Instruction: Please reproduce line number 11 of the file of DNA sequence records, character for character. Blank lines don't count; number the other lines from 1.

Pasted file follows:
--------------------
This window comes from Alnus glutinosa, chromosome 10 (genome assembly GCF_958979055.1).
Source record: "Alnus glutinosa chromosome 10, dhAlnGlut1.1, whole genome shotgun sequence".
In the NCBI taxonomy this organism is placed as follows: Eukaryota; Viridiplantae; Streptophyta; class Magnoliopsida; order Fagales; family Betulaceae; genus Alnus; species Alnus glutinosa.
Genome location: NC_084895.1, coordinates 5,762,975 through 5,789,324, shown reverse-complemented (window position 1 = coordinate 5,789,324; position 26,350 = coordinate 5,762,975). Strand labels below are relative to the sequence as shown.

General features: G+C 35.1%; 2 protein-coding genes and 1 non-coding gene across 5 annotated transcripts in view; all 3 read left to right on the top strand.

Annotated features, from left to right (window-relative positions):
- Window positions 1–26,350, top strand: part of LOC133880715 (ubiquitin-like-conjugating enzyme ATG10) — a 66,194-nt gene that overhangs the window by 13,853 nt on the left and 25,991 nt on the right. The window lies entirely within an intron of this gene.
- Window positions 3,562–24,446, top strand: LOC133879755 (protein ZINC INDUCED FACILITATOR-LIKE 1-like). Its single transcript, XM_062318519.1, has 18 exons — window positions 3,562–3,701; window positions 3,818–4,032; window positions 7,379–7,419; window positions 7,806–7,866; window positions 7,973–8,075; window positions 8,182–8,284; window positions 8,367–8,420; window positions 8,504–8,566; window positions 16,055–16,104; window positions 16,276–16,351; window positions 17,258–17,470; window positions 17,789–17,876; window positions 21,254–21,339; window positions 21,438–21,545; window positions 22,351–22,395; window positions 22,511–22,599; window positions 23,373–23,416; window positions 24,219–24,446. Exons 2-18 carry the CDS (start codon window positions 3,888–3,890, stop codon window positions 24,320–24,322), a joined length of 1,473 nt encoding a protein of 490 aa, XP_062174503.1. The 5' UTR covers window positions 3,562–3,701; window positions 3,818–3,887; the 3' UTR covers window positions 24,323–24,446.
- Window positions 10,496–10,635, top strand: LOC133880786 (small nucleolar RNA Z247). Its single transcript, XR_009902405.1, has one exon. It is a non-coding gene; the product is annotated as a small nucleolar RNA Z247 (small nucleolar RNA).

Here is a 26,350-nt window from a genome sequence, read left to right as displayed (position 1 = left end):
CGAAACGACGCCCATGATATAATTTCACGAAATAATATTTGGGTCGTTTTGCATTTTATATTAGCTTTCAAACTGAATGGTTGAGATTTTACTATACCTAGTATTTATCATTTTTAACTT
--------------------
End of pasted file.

CGAAACGACGCCCATGATATAATTTCACGAAATAATATTTGGGTCGTTTTGCATTTTATATTAGCTTTCAAACTGAATGGTTGAGATTTTACTATACCTAGTATTTATCATTTTTAACTT